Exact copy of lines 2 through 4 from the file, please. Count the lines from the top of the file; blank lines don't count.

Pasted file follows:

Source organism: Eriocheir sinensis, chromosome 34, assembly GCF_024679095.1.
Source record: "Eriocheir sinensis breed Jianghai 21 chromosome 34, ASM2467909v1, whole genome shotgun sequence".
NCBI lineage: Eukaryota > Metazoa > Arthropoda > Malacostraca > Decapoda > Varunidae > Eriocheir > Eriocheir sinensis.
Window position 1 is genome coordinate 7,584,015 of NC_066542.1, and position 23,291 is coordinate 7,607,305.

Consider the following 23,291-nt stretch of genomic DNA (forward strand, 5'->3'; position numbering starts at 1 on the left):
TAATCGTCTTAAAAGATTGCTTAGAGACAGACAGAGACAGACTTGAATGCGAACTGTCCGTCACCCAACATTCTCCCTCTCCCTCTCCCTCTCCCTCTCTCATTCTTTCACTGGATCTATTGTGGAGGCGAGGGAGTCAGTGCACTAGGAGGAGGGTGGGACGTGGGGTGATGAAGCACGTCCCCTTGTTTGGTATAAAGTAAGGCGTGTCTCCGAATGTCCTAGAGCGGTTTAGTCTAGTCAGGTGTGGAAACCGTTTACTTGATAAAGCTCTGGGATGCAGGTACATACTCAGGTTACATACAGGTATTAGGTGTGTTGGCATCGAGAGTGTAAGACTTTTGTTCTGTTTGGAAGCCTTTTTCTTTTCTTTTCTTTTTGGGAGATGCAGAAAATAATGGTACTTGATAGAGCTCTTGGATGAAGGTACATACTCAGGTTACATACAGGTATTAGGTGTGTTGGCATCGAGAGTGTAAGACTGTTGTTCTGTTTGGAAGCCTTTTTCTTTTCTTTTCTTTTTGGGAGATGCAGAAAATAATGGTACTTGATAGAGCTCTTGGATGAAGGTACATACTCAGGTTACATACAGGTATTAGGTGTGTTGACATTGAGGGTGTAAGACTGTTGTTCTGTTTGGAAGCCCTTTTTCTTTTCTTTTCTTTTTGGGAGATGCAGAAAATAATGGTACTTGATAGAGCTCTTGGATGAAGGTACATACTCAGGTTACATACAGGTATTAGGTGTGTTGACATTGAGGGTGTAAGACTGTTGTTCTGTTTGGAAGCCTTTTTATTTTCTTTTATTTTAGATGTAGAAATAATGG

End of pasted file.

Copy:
Source record: "Eriocheir sinensis breed Jianghai 21 chromosome 34, ASM2467909v1, whole genome shotgun sequence".
NCBI lineage: Eukaryota > Metazoa > Arthropoda > Malacostraca > Decapoda > Varunidae > Eriocheir > Eriocheir sinensis.
Window position 1 is genome coordinate 7,584,015 of NC_066542.1, and position 23,291 is coordinate 7,607,305.